Soybean Asian Rust Can Cause 100% Yield Reduction

Cláudia Godoy, Embrapa Soja

“… well-distributed rainfall favors the development of the disease …”

Cláudia Godoy is an agronomist, PhD in Phytopathology from the University of São Paulo. She is a researcher at the Brazilian Agricultural Research Corporation (Embrapa Soja), working in the field of Phytopathology with an emphasis on epidemiology and control of soybean diseases.

Soybean Asian rust, caused by the fungus Phakopsora pachyrhizi, is the most severe disease on soybean, which can cause up to 100% reduction in productivity. Damage depends on when the disease hits the crop (the earlier, the greater the potential for damage) and the climatic conditions after incidence. Well-distributed rainfall favors the development of the disease. Despite being a severe disease, there are effective fungicides to control it.

In recent years, the management strategies adopted have reduced the incidence of the disease and helped in management, preventing losses in yield. Among these strategies, we highlight the adoption of the sanitary vacuum (fallow period), which is the period without sowing soybeans in the off-season, with the objective of reducing fungi population in the environment and delaying the occurrence of the disease during the harvest. Another strategy is the concentration of the sowing window with the use of precocious varieties of soybean. The use of early varieties has been more intense in recent years, mainly in areas that aim to establish succession planting with plants such as corn or cotton (in a smaller area, but still significantly in the Cerrado – Brazilian Savannah). As soybean sowings succeed one another and the sowing window extends, the fungus inoculum multiplies in the first sowings and under favorable conditions, the disease starts earlier and in later sowed plants.

In the first sown plants, depending on the region, other leaf diseases tend to predominate such as target spot (Corynespora cassiicola), powdery mildew (Erysiphe diffusa), brown spot (Septoria glycines) and Cercospora leaf blight (Cercospora spp.). Fungicides are used in the first sown plants to control leaf spots and also white mold (Sclerotinia sclerotiorum), which contributes to the control of Asian rust.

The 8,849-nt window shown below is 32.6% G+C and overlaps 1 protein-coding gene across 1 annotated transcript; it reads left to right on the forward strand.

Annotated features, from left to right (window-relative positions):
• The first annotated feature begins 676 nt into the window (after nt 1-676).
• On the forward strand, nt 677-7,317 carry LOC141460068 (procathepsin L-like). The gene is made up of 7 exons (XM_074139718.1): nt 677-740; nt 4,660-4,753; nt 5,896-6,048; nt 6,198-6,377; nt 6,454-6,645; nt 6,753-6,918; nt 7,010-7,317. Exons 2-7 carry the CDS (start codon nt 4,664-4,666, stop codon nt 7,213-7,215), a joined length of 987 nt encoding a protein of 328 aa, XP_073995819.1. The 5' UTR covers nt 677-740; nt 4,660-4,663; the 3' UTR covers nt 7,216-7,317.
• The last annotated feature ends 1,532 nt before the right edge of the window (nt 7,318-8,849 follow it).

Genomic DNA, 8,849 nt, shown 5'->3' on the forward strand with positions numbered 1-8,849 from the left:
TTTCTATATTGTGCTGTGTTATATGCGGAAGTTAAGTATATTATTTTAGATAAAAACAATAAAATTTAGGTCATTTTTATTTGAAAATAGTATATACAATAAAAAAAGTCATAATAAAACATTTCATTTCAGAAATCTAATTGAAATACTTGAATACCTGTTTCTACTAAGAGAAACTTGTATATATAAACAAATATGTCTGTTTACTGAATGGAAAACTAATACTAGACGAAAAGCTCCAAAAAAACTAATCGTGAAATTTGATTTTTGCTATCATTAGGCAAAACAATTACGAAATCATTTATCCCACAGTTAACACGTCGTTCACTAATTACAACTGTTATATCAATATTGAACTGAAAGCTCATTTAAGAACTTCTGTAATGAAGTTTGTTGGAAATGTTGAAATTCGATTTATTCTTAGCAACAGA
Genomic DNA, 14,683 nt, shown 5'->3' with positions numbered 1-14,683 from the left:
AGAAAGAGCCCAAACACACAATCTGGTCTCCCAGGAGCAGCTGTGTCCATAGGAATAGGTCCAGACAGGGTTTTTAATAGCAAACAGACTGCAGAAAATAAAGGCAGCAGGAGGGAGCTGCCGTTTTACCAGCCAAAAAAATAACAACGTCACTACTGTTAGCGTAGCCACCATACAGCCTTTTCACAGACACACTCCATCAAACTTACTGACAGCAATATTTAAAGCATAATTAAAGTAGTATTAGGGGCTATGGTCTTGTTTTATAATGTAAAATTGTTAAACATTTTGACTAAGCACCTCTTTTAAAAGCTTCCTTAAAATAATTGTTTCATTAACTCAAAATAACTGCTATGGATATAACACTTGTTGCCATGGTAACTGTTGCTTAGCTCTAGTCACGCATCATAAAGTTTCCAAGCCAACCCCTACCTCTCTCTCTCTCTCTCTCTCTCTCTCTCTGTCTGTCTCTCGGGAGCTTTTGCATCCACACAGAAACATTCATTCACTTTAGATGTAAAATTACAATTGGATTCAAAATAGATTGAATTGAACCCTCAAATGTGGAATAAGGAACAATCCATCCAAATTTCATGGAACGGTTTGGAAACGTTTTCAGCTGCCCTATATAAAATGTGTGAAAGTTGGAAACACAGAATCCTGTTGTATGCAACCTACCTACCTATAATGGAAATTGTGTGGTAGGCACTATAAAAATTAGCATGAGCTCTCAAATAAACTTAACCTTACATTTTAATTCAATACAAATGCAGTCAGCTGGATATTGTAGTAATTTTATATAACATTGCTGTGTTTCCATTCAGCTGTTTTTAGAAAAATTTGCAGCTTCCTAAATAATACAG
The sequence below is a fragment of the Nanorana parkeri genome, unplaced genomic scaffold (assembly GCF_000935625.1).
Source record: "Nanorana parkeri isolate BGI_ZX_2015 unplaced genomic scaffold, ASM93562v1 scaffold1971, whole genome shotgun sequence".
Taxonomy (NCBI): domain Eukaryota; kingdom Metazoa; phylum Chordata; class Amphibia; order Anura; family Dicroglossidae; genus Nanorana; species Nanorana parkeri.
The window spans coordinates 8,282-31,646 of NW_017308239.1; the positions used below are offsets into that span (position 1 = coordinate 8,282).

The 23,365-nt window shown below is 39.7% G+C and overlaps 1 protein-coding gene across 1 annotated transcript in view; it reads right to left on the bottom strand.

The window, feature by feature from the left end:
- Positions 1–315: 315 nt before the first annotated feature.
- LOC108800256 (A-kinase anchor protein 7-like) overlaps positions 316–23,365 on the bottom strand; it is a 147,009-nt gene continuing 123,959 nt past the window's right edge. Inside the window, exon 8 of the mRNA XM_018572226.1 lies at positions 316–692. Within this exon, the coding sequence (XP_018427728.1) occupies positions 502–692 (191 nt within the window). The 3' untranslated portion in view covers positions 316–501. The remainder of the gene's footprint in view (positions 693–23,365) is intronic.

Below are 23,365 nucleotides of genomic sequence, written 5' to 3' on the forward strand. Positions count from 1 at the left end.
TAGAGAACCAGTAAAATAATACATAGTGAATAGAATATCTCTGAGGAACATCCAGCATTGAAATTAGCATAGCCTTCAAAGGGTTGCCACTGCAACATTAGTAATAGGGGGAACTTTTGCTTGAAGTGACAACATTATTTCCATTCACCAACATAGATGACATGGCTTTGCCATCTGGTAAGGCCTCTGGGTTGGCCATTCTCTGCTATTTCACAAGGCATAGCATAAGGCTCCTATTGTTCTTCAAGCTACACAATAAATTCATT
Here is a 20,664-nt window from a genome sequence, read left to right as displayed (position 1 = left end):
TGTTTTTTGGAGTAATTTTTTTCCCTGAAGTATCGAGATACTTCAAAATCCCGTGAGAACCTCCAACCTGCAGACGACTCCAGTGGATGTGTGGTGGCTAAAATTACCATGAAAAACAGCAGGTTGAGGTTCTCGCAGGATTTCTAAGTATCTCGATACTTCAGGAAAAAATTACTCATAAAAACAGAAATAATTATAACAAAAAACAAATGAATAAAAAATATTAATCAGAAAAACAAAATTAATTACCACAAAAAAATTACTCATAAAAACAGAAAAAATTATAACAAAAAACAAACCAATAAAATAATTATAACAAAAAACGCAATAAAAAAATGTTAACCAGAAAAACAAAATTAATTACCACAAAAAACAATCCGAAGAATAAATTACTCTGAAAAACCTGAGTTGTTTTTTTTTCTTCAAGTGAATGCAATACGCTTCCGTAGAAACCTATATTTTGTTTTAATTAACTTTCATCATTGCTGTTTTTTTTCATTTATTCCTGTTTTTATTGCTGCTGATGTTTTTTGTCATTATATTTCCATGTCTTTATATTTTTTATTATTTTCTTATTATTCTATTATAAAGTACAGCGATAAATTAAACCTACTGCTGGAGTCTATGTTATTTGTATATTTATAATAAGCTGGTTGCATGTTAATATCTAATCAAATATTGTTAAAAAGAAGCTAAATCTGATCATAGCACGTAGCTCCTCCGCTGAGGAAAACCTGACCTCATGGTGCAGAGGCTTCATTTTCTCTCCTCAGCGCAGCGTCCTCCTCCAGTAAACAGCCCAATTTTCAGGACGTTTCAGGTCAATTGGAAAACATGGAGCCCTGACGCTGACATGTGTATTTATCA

In 2021/2022 harvest, the first occurrences of Asian rust were reported on the Anti-Rust Consortium website as of December, in the states of São Paulo, Paraná and Minas Gerais, following the same trend as in previous harvests. Until the end of December, the low frequency of rainfall in the Southern region in the months of November and December has harmed the development of plants, also not favoring the incidence of diseases, including Asian rust. In the Center-North region, excessive rainfall has favored the incidence of white mold in regions with inoculum of the fungus.

Although Asian rust is favored by well-distributed rainfall, excessive rain can limit its spread by washing the spores from infected leaves. Weather conditions until the end of December, with extremes in both regions, explain the lower number of reports of the disease compared to previous harvests until the end of December. However, there is a need for greater care with plants still under development, especially in regions where rainfall is more regular and fungicide applications are being compromised by weather conditions.

Sintomas típicos de ferrugem asiática na soja

Typical browning of the leaves caused by Asian rust

Folha de soja com ferrugem asiática

Soybean leaf with symptoms of Asian rust